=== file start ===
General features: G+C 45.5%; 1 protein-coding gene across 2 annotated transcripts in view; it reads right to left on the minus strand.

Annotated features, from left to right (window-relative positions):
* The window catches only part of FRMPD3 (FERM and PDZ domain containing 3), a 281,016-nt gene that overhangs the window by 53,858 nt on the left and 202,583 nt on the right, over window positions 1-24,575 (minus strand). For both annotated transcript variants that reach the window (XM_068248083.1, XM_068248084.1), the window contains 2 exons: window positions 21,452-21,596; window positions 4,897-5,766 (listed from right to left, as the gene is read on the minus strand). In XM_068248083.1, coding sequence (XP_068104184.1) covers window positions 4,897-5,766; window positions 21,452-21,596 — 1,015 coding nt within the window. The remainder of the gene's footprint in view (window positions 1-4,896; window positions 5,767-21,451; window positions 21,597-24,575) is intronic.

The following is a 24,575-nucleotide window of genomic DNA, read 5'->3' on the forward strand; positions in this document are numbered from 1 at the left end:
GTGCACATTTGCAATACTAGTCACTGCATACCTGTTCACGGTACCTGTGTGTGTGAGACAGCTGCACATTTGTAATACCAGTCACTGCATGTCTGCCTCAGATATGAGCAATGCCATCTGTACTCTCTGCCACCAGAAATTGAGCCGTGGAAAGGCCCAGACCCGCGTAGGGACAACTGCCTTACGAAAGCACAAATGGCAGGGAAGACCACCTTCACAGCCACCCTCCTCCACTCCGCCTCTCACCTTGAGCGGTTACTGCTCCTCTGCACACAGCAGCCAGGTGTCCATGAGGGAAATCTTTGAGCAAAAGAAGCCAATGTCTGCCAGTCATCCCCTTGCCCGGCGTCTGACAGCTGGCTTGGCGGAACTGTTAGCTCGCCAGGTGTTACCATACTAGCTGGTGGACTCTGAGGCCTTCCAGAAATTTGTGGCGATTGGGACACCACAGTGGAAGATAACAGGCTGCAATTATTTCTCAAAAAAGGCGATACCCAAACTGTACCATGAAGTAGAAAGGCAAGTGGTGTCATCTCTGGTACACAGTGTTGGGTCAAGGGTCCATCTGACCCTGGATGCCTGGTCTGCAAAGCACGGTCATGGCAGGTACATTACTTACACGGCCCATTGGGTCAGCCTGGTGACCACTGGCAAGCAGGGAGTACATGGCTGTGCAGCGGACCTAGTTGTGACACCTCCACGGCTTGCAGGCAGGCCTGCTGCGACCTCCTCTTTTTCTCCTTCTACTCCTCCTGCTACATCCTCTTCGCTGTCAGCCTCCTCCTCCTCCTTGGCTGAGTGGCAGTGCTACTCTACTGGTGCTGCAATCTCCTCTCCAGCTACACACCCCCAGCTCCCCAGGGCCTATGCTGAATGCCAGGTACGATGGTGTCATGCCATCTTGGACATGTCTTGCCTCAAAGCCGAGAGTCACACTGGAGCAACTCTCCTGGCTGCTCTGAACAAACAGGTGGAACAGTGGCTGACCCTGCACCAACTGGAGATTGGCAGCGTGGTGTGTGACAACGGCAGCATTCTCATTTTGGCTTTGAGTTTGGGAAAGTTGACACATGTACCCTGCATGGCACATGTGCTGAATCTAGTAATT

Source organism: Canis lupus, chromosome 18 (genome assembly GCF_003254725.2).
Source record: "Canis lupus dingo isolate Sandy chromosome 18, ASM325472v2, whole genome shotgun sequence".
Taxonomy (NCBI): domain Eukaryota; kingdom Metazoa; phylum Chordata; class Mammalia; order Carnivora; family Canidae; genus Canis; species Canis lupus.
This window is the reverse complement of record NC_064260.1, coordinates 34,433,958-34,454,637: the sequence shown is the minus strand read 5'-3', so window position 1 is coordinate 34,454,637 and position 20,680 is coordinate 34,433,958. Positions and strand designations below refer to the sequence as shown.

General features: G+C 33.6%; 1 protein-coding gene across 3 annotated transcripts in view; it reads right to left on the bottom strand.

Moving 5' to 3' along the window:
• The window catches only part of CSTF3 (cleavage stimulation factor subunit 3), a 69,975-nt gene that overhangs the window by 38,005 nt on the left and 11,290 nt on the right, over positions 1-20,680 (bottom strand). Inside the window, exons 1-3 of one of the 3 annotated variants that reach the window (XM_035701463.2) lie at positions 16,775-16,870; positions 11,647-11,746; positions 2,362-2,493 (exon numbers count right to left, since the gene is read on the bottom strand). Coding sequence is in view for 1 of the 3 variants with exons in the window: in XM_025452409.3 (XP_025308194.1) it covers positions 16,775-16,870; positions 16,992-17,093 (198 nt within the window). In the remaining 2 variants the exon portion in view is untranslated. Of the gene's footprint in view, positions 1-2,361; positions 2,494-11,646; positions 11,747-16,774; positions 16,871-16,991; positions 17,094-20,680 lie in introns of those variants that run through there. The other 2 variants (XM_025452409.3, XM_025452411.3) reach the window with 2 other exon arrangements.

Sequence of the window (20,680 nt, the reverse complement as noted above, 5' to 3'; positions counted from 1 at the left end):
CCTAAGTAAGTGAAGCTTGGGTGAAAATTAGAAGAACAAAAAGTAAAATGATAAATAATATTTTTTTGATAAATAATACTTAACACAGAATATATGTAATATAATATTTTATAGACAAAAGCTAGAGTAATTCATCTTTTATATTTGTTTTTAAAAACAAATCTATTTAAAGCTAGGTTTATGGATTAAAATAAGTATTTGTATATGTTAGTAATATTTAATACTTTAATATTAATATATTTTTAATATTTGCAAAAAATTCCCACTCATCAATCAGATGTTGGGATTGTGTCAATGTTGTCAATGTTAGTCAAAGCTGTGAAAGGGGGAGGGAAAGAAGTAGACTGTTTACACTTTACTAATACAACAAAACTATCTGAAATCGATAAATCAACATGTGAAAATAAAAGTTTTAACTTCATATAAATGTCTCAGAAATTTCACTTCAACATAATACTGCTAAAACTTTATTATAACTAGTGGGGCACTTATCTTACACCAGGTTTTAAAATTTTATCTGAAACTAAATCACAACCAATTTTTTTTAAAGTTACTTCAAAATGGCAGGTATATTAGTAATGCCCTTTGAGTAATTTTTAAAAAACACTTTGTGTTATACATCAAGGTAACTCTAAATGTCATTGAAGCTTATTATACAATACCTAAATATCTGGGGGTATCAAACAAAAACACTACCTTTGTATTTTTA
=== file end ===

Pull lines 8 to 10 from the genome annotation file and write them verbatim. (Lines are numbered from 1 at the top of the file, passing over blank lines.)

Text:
Taxonomy (NCBI): domain Eukaryota; kingdom Metazoa; phylum Chordata; class Mammalia; order Carnivora; family Canidae; genus Canis; species Canis lupus.
This window is the reverse complement of record NC_064260.1, coordinates 34,433,958-34,454,637: the sequence shown is the minus strand read 5'-3', so window position 1 is coordinate 34,454,637 and position 20,680 is coordinate 34,433,958. Positions and strand designations below refer to the sequence as shown.

General features: G+C 33.6%; 1 protein-coding gene across 3 annotated transcripts in view; it reads right to left on the bottom strand.